It’s one I intended to get while the book review depot was still active but maybe the title put me off, as here in the UK the term “Iron Mike,” connotes the nickname of boxer Mike Tyson. You could double-check, but I’ve done it for you and can confirm this read is definitely not a biography of Mike Tyson!
It is in fact, the first book I should have picked from the review depot scheme.
Iron Mike in the States is slang for men who are tough, brave, and inspiring and now a de-facto for monuments commemorating servicemen of the United States military. Patricia Rose’s magnificent novel has a militant side, the protagonist coming of age during an alien invasion and learning the worth of human life, but it has so many other key elements which make it stand out from the rest.
At the beginning I was dubious, unsure if this was going to live up the hype. It read like many, aiming to be an adventurous movie script. Stick with it, because as the story develops it sucks you in like the alien vegetation which cultivates across the land.
The narrative is interesting, using a different character’s POV each chapter is no innovative notion but Patricia weaves it into some fascinating junctions. Yes, we have Mike and we have his love interest and the militant man struggling to keep command under pressure, but the point of view of the dog Hershey brings it something special, down written to reflect the mind of a domestic dog attempting to understand what is going on is sublime.
Where Iron Mike soars above and beyond your average story striving to be a Hollywood blockbuster is where we get to read the POV of the invading aliens too. I often argue HG Well’s longstanding War of the Worlds has a far better plotline than the popcorn-munching mush of Independence Day. Rather than having humans triumphing by Jeff Goldblum breeching the mothership and Will Smith punching aliens bare-fisted, in War of the Worlds the Martians overlooked the simple element to life on Earth; bacteria. This unpretentious twist may not appeal on a big screen but you’ve got to admit, it’s far more likely and ingenious.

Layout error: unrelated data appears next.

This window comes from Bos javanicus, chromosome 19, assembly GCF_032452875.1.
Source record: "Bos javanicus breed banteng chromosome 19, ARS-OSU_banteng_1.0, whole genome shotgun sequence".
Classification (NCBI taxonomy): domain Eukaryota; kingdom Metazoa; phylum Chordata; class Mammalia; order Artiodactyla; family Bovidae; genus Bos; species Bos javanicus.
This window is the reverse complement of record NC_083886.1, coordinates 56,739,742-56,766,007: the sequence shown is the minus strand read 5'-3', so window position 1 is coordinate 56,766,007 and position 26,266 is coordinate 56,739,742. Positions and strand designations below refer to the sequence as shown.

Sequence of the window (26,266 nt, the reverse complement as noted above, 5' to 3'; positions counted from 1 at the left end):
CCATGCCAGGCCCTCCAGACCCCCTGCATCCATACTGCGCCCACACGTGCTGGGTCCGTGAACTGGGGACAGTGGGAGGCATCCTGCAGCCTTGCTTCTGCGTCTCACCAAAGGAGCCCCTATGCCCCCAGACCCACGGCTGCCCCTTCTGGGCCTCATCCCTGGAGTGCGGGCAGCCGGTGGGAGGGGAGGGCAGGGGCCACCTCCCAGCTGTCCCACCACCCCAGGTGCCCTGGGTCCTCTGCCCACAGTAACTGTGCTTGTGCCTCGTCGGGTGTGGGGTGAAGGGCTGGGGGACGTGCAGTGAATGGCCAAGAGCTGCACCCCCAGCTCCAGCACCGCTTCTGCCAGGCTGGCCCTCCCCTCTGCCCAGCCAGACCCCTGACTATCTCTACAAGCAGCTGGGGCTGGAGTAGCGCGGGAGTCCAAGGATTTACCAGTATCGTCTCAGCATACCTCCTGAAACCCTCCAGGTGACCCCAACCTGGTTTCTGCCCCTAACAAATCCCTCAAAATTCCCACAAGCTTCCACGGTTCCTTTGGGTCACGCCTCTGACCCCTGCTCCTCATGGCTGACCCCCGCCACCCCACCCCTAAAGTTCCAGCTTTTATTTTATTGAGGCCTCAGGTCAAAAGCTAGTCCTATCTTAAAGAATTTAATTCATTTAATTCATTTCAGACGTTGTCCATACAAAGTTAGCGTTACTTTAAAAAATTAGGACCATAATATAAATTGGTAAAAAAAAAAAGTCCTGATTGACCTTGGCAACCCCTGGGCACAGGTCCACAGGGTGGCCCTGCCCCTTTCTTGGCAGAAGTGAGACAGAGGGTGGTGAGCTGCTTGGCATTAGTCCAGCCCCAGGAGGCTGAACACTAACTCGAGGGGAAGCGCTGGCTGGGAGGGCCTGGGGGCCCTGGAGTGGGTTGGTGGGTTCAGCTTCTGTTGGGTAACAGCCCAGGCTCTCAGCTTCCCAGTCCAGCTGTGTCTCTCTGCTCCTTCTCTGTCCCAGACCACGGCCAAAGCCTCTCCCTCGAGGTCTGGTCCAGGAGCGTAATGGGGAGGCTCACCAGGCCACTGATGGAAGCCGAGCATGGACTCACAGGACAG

Iron Mike goes one better than this, and for a book I doubted at first going one better than HG Wells leaves you putting the book down at its end and nodding a “wow.” You see, while you’re fighting the aliens alongside the heroes in traditional methods, this alien POV is building a political system within the extra-terrestrial social structure and its regulations needs a campaigner for moral justice; this is where Scientist-Farmer glides in.
It leaves us with a truly original, breath-taking finale, one where you now realise what all the fuss was about with this book and one which makes you glad you stuck with it. I cannot recommend this read enough, digest, enjoy and relish this unique story.
I did have one more book to mention here but I’ve used rambled on far too long and Mulp with have to wait until next time. For now, keep reading!

1 comment:

  1. You complain about the use of'said' in Emily Thomson's book. I go along with you on that one, but much of what you read about writing, ANYWHERE, they keep on saying 'use said' as other words distract and make the reader aware of the writer. Personally, I think that it gets rather boring with just the one word being used, apart from not actually telling you anything.